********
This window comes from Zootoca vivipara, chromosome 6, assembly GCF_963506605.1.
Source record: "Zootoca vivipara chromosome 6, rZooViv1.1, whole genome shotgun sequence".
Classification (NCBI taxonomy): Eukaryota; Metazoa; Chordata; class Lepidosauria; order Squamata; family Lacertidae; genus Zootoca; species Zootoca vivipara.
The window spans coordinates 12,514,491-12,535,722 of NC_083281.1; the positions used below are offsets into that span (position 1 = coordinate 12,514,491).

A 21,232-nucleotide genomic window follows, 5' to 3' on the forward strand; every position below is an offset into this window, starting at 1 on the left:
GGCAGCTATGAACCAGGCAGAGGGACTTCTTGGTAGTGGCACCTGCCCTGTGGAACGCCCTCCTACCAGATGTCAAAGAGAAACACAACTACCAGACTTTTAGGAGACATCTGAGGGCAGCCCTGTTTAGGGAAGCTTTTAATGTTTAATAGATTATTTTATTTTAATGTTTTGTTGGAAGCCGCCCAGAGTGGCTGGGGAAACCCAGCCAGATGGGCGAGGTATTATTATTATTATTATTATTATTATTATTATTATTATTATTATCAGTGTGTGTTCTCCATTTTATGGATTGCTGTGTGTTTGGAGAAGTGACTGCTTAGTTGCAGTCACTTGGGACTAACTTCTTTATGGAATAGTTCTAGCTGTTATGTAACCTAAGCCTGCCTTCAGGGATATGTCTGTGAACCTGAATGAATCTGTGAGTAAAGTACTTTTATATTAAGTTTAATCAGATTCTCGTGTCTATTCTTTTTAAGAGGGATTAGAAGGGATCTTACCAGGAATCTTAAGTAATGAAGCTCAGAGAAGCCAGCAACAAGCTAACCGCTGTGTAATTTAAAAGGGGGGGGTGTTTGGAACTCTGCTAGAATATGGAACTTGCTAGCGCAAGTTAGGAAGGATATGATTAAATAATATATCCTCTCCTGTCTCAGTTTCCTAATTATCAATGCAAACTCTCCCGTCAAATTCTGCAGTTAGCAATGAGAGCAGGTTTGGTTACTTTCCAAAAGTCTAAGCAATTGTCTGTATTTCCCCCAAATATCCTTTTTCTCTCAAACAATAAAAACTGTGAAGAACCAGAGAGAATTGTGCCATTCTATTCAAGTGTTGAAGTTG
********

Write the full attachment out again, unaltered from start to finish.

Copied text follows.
This window comes from Zootoca vivipara, chromosome 6, assembly GCF_963506605.1.
Source record: "Zootoca vivipara chromosome 6, rZooViv1.1, whole genome shotgun sequence".
Classification (NCBI taxonomy): Eukaryota; Metazoa; Chordata; class Lepidosauria; order Squamata; family Lacertidae; genus Zootoca; species Zootoca vivipara.
The window spans coordinates 12,514,491-12,535,722 of NC_083281.1; the positions used below are offsets into that span (position 1 = coordinate 12,514,491).

A 21,232-nucleotide genomic window follows, 5' to 3' on the forward strand; every position below is an offset into this window, starting at 1 on the left:
GGCAGCTATGAACCAGGCAGAGGGACTTCTTGGTAGTGGCACCTGCCCTGTGGAACGCCCTCCTACCAGATGTCAAAGAGAAACACAACTACCAGACTTTTAGGAGACATCTGAGGGCAGCCCTGTTTAGGGAAGCTTTTAATGTTTAATAGATTATTTTATTTTAATGTTTTGTTGGAAGCCGCCCAGAGTGGCTGGGGAAACCCAGCCAGATGGGCGAGGTATTATTATTATTATTATTATTATTATTATTATTATTATTATTATCAGTGTGTGTTCTCCATTTTATGGATTGCTGTGTGTTTGGAGAAGTGACTGCTTAGTTGCAGTCACTTGGGACTAACTTCTTTATGGAATAGTTCTAGCTGTTATGTAACCTAAGCCTGCCTTCAGGGATATGTCTGTGAACCTGAATGAATCTGTGAGTAAAGTACTTTTATATTAAGTTTAATCAGATTCTCGTGTCTATTCTTTTTAAGAGGGATTAGAAGGGATCTTACCAGGAATCTTAAGTAATGAAGCTCAGAGAAGCCAGCAACAAGCTAACCGCTGTGTAATTTAAAAGGGGGGGGTGTTTGGAACTCTGCTAGAATATGGAACTTGCTAGCGCAAGTTAGGAAGGATATGATTAAATAATATATCCTCTCCTGTCTCAGTTTCCTAATTATCAATGCAAACTCTCCCGTCAAATTCTGCAGTTAGCAATGAGAGCAGGTTTGGTTACTTTCCAAAAGTCTAAGCAATTGTCTGTATTTCCCCCAAATATCCTTTTTCTCTCAAACAATAAAAACTGTGAAGAACCAGAGAGAATTGTGCCATTCTATTCAAGTGTTGAAGTTG